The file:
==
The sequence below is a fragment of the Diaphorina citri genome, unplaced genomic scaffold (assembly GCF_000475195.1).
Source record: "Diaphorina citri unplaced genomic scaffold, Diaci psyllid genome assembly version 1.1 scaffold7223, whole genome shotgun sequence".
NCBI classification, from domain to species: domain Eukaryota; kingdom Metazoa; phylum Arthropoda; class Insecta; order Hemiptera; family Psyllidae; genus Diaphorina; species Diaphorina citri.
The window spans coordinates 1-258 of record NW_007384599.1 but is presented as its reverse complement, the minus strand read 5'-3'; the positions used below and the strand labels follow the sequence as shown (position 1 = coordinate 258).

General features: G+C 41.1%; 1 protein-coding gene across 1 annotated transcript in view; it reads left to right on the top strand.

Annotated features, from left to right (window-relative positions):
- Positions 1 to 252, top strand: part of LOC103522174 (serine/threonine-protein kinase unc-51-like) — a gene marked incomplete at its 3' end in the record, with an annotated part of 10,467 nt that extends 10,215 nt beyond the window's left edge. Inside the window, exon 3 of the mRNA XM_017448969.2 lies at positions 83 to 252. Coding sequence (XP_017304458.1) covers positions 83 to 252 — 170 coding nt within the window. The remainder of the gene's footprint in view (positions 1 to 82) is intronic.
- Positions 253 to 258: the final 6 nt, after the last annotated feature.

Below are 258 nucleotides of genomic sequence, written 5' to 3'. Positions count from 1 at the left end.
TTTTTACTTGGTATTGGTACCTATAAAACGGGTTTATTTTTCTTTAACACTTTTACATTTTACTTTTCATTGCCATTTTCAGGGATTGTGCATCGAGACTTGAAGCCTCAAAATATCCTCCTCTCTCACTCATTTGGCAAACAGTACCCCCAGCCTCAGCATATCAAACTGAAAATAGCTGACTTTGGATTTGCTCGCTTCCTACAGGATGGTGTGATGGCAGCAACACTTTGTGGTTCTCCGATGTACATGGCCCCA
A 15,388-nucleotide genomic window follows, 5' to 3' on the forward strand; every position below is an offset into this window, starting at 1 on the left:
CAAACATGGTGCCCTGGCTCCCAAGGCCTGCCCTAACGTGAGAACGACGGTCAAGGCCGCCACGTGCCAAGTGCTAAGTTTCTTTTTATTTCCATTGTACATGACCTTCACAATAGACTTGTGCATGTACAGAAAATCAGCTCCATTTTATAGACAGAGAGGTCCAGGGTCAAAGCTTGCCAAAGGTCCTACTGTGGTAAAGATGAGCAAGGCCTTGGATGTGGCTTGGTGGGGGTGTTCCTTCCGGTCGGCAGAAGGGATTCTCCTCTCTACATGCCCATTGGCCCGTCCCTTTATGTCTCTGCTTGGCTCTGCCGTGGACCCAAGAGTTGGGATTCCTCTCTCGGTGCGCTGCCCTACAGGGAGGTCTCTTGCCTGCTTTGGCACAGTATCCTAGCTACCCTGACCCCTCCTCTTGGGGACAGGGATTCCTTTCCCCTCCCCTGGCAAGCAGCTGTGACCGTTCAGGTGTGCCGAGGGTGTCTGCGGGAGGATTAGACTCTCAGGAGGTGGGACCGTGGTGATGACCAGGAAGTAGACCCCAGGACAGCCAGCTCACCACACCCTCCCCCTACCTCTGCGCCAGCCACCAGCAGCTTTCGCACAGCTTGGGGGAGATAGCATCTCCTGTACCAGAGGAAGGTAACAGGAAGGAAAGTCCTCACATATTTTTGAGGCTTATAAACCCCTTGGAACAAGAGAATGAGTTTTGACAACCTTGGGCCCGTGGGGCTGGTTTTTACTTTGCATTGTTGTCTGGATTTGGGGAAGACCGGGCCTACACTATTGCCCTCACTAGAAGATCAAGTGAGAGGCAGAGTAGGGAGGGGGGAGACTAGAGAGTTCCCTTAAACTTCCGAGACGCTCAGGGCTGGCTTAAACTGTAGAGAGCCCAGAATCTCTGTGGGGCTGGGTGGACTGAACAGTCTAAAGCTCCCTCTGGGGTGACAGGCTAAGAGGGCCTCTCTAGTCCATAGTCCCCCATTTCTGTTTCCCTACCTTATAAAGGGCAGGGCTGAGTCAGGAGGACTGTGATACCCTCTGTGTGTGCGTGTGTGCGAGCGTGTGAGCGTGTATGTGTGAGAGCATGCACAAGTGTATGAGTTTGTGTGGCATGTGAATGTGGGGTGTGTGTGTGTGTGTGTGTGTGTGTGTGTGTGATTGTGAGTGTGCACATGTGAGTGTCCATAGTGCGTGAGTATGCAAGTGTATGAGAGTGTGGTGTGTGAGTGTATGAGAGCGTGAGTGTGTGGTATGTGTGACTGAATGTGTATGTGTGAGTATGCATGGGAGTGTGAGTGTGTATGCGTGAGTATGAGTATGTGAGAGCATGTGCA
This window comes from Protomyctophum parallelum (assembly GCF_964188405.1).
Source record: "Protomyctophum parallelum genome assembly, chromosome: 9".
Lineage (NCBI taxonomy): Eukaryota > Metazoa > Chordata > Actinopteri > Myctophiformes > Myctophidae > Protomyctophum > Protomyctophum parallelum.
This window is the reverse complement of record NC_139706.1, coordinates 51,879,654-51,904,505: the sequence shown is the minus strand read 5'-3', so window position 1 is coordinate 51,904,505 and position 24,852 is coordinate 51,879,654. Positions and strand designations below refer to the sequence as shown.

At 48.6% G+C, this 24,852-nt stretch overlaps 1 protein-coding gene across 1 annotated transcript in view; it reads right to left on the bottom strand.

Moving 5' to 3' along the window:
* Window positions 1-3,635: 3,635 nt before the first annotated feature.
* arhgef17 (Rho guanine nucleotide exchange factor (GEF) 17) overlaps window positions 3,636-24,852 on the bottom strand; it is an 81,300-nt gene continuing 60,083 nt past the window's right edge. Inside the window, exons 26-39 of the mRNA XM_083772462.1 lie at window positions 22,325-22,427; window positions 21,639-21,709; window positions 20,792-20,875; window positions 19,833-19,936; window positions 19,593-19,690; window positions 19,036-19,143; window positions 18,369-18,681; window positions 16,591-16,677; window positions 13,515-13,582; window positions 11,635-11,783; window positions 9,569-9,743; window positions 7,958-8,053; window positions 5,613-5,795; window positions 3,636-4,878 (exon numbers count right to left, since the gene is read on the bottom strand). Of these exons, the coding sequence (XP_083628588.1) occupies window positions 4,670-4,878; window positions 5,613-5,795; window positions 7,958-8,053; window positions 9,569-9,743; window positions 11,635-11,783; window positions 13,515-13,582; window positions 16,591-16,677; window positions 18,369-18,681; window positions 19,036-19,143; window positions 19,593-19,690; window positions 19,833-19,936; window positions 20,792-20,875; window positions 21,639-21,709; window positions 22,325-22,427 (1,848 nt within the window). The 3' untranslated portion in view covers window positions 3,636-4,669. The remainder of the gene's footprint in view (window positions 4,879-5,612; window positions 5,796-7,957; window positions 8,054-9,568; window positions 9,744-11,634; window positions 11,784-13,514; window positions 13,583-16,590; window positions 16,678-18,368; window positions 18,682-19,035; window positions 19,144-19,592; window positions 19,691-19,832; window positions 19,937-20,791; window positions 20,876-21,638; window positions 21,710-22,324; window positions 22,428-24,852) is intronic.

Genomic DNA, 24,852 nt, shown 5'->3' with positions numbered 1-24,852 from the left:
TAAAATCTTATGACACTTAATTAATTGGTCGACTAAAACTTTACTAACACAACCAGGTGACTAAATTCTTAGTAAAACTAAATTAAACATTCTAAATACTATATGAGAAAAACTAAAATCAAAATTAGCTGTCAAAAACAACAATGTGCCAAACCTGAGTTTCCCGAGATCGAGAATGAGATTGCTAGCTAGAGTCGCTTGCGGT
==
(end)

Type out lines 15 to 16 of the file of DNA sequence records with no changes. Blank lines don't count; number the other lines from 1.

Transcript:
Lineage (NCBI taxonomy): Eukaryota > Metazoa > Chordata > Actinopteri > Myctophiformes > Myctophidae > Protomyctophum > Protomyctophum parallelum.
This window is the reverse complement of record NC_139706.1, coordinates 51,879,654-51,904,505: the sequence shown is the minus strand read 5'-3', so window position 1 is coordinate 51,904,505 and position 24,852 is coordinate 51,879,654. Positions and strand designations below refer to the sequence as shown.